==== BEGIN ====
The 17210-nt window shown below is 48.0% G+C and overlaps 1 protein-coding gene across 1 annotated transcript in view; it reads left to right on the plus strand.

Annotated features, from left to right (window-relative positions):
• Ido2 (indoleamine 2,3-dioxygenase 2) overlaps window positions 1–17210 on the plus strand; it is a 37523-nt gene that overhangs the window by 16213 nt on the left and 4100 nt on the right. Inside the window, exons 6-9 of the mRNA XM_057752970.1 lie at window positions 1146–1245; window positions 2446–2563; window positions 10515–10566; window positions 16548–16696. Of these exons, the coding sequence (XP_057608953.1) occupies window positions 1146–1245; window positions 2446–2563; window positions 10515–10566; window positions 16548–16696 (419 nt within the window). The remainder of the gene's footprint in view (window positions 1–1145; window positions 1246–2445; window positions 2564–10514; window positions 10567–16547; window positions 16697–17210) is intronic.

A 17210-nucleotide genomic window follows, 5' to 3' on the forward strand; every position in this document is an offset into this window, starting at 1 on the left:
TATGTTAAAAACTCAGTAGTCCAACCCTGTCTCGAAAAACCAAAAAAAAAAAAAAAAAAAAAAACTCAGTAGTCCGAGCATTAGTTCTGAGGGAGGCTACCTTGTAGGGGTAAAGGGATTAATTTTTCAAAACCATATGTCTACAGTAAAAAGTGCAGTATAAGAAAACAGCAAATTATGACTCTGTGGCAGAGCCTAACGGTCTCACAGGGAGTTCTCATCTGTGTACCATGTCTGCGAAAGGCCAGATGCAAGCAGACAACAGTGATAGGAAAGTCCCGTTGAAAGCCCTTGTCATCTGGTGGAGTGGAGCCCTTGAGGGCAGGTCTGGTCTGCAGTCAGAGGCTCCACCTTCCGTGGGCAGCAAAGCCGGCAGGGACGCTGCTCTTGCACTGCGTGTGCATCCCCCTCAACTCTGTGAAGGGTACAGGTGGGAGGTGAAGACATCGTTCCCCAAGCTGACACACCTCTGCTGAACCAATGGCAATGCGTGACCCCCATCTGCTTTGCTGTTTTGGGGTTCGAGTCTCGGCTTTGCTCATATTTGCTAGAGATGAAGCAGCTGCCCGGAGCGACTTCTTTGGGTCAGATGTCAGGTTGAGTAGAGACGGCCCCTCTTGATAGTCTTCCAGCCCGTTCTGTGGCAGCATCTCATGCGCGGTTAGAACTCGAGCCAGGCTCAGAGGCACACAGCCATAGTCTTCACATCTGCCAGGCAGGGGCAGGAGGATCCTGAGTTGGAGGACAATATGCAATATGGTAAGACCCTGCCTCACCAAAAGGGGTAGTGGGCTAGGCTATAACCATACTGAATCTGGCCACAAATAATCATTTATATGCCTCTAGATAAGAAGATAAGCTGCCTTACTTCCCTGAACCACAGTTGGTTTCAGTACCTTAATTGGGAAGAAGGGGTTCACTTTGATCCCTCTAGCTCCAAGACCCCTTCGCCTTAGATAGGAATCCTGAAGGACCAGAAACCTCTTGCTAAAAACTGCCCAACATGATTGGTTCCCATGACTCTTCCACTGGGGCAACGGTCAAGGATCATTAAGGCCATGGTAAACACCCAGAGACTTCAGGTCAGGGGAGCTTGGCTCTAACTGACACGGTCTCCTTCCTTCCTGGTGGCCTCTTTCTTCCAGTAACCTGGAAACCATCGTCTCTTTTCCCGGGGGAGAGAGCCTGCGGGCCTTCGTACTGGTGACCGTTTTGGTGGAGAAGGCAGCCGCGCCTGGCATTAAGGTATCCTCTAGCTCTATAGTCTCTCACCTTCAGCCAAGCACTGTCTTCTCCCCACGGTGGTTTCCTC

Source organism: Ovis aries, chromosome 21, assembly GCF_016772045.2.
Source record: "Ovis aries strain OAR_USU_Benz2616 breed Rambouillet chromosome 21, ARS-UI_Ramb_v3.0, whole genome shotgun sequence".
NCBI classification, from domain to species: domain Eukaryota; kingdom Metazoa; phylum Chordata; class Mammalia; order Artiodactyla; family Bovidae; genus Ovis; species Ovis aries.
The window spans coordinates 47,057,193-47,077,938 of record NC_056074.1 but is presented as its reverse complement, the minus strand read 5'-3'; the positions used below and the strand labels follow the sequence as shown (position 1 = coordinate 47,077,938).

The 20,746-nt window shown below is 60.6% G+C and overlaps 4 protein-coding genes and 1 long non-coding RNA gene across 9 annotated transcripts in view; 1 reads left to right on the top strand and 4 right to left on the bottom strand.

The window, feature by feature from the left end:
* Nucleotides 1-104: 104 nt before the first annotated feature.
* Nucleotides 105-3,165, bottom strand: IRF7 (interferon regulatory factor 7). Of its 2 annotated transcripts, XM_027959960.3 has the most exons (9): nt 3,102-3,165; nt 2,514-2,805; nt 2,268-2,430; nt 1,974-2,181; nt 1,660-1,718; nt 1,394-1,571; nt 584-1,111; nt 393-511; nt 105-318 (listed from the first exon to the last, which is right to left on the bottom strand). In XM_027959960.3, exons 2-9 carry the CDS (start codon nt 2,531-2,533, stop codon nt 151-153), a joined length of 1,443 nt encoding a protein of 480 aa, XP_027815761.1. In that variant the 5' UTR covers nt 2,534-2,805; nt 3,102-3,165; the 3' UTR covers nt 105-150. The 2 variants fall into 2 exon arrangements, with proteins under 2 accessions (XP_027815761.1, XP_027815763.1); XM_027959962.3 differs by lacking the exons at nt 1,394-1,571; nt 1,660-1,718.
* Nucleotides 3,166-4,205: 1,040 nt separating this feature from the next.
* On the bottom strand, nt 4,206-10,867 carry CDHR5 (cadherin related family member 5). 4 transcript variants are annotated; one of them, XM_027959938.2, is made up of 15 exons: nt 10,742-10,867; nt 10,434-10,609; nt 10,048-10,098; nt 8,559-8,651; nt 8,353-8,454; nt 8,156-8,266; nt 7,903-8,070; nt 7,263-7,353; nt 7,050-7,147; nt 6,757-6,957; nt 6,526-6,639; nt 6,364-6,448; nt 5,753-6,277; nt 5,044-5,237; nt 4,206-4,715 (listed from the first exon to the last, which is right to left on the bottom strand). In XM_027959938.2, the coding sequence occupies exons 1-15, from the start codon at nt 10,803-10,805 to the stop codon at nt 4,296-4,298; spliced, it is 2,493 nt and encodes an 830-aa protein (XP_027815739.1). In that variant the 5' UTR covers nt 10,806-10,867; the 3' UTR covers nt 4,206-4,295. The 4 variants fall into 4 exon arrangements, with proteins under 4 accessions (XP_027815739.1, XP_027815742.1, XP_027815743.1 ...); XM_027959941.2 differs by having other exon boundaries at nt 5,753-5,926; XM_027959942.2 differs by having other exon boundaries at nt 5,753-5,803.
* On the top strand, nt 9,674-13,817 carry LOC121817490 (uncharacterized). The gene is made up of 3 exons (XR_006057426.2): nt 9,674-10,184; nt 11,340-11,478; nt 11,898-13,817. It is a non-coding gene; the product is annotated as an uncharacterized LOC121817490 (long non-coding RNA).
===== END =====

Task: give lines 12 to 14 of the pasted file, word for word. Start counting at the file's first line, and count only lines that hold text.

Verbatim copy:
* Nucleotides 1-104: 104 nt before the first annotated feature.
* Nucleotides 105-3,165, bottom strand: IRF7 (interferon regulatory factor 7). Of its 2 annotated transcripts, XM_027959960.3 has the most exons (9): nt 3,102-3,165; nt 2,514-2,805; nt 2,268-2,430; nt 1,974-2,181; nt 1,660-1,718; nt 1,394-1,571; nt 584-1,111; nt 393-511; nt 105-318 (listed from the first exon to the last, which is right to left on the bottom strand). In XM_027959960.3, exons 2-9 carry the CDS (start codon nt 2,531-2,533, stop codon nt 151-153), a joined length of 1,443 nt encoding a protein of 480 aa, XP_027815761.1. In that variant the 5' UTR covers nt 2,534-2,805; nt 3,102-3,165; the 3' UTR covers nt 105-150. The 2 variants fall into 2 exon arrangements, with proteins under 2 accessions (XP_027815761.1, XP_027815763.1); XM_027959962.3 differs by lacking the exons at nt 1,394-1,571; nt 1,660-1,718.
* Nucleotides 3,166-4,205: 1,040 nt separating this feature from the next.